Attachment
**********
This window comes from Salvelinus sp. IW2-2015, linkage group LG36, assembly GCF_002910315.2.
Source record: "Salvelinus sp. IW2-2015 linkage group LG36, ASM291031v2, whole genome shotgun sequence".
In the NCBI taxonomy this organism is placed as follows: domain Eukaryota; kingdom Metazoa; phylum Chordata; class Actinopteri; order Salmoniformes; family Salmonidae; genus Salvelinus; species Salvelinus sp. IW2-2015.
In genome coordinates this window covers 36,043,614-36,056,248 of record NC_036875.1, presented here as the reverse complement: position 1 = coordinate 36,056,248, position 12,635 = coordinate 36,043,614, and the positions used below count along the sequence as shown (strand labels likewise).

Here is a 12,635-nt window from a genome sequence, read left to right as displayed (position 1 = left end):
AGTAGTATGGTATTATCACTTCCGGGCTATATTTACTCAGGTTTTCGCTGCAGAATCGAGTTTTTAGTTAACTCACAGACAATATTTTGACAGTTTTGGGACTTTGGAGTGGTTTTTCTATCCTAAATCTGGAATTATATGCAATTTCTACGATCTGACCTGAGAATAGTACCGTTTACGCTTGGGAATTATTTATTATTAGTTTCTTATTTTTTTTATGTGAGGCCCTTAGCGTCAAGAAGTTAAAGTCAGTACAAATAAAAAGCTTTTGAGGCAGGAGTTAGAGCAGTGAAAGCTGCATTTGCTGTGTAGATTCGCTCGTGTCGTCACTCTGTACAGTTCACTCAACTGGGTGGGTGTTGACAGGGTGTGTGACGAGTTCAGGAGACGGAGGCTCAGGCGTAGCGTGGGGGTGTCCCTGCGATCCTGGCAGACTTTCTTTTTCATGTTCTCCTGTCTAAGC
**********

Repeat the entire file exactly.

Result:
This window comes from Salvelinus sp. IW2-2015, linkage group LG36, assembly GCF_002910315.2.
Source record: "Salvelinus sp. IW2-2015 linkage group LG36, ASM291031v2, whole genome shotgun sequence".
In the NCBI taxonomy this organism is placed as follows: domain Eukaryota; kingdom Metazoa; phylum Chordata; class Actinopteri; order Salmoniformes; family Salmonidae; genus Salvelinus; species Salvelinus sp. IW2-2015.
In genome coordinates this window covers 36,043,614-36,056,248 of record NC_036875.1, presented here as the reverse complement: position 1 = coordinate 36,056,248, position 12,635 = coordinate 36,043,614, and the positions used below count along the sequence as shown (strand labels likewise).

Here is a 12,635-nt window from a genome sequence, read left to right as displayed (position 1 = left end):
AGTAGTATGGTATTATCACTTCCGGGCTATATTTACTCAGGTTTTCGCTGCAGAATCGAGTTTTTAGTTAACTCACAGACAATATTTTGACAGTTTTGGGACTTTGGAGTGGTTTTTCTATCCTAAATCTGGAATTATATGCAATTTCTACGATCTGACCTGAGAATAGTACCGTTTACGCTTGGGAATTATTTATTATTAGTTTCTTATTTTTTTTATGTGAGGCCCTTAGCGTCAAGAAGTTAAAGTCAGTACAAATAAAAAGCTTTTGAGGCAGGAGTTAGAGCAGTGAAAGCTGCATTTGCTGTGTAGATTCGCTCGTGTCGTCACTCTGTACAGTTCACTCAACTGGGTGGGTGTTGACAGGGTGTGTGACGAGTTCAGGAGACGGAGGCTCAGGCGTAGCGTGGGGGTGTCCCTGCGATCCTGGCAGACTTTCTTTTTCATGTTCTCCTGTCTAAGC